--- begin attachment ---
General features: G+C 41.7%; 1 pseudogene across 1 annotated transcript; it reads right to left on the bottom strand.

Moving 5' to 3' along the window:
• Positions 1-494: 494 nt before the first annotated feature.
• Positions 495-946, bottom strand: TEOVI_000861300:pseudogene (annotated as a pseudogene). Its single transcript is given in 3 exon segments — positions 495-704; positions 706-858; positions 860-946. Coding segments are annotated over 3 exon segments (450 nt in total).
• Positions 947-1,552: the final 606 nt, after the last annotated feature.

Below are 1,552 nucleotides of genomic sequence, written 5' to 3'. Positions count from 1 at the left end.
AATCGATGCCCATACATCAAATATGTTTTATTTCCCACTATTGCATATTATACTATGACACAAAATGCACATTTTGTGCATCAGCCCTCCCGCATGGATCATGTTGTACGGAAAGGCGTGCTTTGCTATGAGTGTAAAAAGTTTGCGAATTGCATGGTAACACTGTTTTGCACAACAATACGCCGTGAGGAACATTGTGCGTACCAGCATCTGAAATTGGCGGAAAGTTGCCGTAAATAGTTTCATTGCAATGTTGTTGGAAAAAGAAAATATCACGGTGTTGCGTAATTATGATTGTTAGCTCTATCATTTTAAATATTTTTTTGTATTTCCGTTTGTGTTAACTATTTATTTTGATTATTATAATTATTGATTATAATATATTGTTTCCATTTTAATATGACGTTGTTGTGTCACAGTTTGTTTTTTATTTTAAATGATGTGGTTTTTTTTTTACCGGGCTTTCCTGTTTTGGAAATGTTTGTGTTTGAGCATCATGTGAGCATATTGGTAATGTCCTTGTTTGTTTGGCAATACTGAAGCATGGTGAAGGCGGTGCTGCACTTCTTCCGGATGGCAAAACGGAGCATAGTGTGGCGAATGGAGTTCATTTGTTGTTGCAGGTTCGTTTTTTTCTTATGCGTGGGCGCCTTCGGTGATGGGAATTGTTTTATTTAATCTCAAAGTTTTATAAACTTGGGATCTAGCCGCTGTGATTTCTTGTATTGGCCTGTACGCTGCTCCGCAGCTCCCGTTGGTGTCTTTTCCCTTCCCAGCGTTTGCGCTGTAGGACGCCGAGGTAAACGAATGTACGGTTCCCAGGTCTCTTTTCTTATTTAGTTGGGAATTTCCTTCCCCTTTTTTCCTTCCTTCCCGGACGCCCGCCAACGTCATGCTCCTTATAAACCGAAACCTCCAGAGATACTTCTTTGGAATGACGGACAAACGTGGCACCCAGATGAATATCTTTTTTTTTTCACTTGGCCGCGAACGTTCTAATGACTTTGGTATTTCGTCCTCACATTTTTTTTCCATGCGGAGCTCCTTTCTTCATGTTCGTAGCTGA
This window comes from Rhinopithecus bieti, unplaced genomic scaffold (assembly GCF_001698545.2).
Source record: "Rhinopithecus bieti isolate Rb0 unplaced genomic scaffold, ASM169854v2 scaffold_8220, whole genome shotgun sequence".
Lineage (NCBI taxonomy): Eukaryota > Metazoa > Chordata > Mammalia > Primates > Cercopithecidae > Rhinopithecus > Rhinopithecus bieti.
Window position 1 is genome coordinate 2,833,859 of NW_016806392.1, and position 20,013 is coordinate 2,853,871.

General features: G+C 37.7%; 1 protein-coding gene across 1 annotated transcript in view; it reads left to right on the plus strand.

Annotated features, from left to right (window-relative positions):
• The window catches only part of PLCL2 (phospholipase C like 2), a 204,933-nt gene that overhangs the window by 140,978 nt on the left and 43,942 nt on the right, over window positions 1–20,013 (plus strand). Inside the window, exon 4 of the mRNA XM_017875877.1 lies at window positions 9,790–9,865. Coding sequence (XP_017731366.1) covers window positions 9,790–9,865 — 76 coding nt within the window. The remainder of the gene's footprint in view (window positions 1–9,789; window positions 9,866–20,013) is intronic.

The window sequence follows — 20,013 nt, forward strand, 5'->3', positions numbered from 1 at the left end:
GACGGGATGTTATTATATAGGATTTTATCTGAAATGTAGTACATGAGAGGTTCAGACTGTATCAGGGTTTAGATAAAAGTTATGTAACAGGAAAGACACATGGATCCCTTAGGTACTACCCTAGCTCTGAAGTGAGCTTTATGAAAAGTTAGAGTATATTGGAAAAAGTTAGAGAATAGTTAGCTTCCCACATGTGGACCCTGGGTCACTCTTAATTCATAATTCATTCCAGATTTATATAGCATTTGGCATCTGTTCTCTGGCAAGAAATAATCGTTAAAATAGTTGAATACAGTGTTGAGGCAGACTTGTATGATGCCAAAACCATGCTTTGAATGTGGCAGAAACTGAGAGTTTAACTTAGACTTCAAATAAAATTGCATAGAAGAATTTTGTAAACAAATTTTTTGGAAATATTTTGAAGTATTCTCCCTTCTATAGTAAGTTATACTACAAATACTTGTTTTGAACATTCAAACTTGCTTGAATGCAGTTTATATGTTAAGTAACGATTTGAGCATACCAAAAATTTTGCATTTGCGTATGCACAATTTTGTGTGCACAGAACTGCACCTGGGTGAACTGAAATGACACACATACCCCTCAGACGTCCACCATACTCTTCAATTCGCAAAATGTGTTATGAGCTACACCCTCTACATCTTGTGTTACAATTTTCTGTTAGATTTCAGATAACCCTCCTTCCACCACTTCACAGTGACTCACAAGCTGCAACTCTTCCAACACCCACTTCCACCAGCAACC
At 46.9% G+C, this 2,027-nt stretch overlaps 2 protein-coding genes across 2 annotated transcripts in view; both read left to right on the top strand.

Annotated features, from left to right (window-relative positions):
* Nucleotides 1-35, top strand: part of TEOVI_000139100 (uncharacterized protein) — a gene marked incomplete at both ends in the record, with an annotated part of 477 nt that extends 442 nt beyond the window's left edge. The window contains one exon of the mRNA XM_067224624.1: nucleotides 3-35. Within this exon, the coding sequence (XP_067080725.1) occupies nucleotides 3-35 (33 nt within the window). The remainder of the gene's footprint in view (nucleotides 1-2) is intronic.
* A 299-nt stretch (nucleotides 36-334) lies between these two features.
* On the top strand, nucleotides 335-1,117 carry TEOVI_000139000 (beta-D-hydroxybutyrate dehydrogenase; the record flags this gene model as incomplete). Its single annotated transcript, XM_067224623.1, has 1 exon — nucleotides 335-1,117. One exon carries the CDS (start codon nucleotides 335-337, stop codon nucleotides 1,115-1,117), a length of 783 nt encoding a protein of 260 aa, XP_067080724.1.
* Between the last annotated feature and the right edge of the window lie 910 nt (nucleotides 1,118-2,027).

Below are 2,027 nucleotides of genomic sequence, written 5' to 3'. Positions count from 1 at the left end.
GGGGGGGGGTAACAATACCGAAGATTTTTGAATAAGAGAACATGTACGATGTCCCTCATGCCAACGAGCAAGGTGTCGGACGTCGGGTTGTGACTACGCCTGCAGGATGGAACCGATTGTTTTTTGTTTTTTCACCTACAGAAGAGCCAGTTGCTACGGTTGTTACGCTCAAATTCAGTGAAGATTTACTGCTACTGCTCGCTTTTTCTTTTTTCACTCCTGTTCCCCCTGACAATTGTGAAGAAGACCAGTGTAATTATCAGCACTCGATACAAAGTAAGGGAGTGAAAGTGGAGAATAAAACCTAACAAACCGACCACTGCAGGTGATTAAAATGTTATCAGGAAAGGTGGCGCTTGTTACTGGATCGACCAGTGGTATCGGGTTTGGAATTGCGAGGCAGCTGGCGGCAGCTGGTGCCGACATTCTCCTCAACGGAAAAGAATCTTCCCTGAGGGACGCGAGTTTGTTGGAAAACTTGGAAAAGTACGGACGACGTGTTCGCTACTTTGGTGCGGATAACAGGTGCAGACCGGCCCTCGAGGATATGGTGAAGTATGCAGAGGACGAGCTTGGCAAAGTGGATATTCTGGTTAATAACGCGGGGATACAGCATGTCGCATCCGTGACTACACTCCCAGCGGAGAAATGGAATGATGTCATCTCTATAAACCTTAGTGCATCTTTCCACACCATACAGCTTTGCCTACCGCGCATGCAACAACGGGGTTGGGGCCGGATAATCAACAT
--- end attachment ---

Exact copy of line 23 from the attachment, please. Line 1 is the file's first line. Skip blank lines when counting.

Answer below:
Below are 2,027 nucleotides of genomic sequence, written 5' to 3'. Positions count from 1 at the left end.